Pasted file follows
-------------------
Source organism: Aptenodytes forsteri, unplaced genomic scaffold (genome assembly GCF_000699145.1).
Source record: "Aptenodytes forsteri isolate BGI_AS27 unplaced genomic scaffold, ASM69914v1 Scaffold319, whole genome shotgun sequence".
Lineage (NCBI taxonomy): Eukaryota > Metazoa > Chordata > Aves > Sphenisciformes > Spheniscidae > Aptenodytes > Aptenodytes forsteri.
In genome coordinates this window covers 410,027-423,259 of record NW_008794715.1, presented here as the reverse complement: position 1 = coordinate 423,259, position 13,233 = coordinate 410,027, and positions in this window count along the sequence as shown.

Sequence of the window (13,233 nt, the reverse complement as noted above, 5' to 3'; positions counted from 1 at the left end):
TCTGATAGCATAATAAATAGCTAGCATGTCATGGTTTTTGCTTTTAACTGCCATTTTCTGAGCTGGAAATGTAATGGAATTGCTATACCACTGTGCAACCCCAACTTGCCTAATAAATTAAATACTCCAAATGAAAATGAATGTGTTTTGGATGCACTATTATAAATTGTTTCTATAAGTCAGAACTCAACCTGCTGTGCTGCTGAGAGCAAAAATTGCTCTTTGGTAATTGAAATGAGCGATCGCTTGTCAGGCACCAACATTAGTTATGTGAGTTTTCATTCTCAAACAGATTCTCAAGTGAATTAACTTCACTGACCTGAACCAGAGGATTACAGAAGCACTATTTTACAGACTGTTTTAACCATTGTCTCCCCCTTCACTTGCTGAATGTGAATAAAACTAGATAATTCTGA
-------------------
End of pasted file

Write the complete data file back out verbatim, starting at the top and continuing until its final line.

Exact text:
Source organism: Aptenodytes forsteri, unplaced genomic scaffold (genome assembly GCF_000699145.1).
Source record: "Aptenodytes forsteri isolate BGI_AS27 unplaced genomic scaffold, ASM69914v1 Scaffold319, whole genome shotgun sequence".
Lineage (NCBI taxonomy): Eukaryota > Metazoa > Chordata > Aves > Sphenisciformes > Spheniscidae > Aptenodytes > Aptenodytes forsteri.
In genome coordinates this window covers 410,027-423,259 of record NW_008794715.1, presented here as the reverse complement: position 1 = coordinate 423,259, position 13,233 = coordinate 410,027, and positions in this window count along the sequence as shown.

Sequence of the window (13,233 nt, the reverse complement as noted above, 5' to 3'; positions counted from 1 at the left end):
TCTGATAGCATAATAAATAGCTAGCATGTCATGGTTTTTGCTTTTAACTGCCATTTTCTGAGCTGGAAATGTAATGGAATTGCTATACCACTGTGCAACCCCAACTTGCCTAATAAATTAAATACTCCAAATGAAAATGAATGTGTTTTGGATGCACTATTATAAATTGTTTCTATAAGTCAGAACTCAACCTGCTGTGCTGCTGAGAGCAAAAATTGCTCTTTGGTAATTGAAATGAGCGATCGCTTGTCAGGCACCAACATTAGTTATGTGAGTTTTCATTCTCAAACAGATTCTCAAGTGAATTAACTTCACTGACCTGAACCAGAGGATTACAGAAGCACTATTTTACAGACTGTTTTAACCATTGTCTCCCCCTTCACTTGCTGAATGTGAATAAAACTAGATAATTCTGA